Medical Research

wikimedia commons

Autism's causes remain a mystery, but researchers at the University of Michigan could soon have a better understanding of it. The school is getting $1.6 million in federal funding to determine what social and environmental factors cause autism.

The college has committed to a 3-year study of the disorder.

Marie Lynn Miranda is the dean of U of M's School of Natural Resources and the Environment.

She says none of the existing autism databases contain significant information about social or environmental exposures.

A new Michigan State University study found that website videos are more effective at delivering public health messages than using text alone.

The study created two websites designed to teach mothers with young daughters about breast cancer. One contained only text, while the other included short video clips.

Evan Perrault works for MSU's Communications Department. He says there was a clear difference in results between the two sites.

He says those who viewed the website that included videos performed one more risk protection behavior than those who visited the plain text site.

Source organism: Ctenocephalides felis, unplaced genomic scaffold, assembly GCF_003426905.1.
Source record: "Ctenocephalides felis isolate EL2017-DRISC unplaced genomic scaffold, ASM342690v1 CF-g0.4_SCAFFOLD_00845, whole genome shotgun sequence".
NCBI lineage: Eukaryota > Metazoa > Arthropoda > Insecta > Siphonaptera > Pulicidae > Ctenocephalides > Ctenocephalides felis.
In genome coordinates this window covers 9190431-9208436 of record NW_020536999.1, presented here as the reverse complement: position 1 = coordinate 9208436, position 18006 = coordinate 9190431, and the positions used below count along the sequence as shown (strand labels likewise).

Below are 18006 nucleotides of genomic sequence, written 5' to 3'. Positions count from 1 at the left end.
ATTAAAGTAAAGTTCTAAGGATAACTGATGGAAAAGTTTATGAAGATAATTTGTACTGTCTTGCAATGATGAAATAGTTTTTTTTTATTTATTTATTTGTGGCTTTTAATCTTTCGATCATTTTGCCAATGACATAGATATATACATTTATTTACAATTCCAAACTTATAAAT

Perrault says MSU has been looking for the best way to inform the general public about their scientific discoveries, and is likely to conduct further research to expand upon this study's findings.

The study, “Testing the Effects of the Addition of Videos to a Website Promoting Environmental Breast Cancer Risk Reduction Practices: Are Videos Worth It?” was published online today in the National Communication Association's Journal of Applied Communication Research.

fotosinteresantes / Foter / CC BY

New research from the University of Michigan shows promise in someday being able to help the human body better withstand the rigors of chemotherapy and radiation.

Jian-Guo Geng is an associate professor in the University of Michigan  School of Dentistry.  He's found that in mice, injecting stem cells into the intestinal tract makes the mice much better able to survive high doses of chemo-radio therapy.

Geng says the discovery may someday make it possible to cure late-stage, metastasized cancers.  He says "People will not die of cancer, if our prediction is true." 

The study found that 50 to 75 percent of mice treated with a stem cell injection survived what should have been lethal doses of chemotherapy. 

Results of the research appear in the journal, Nature.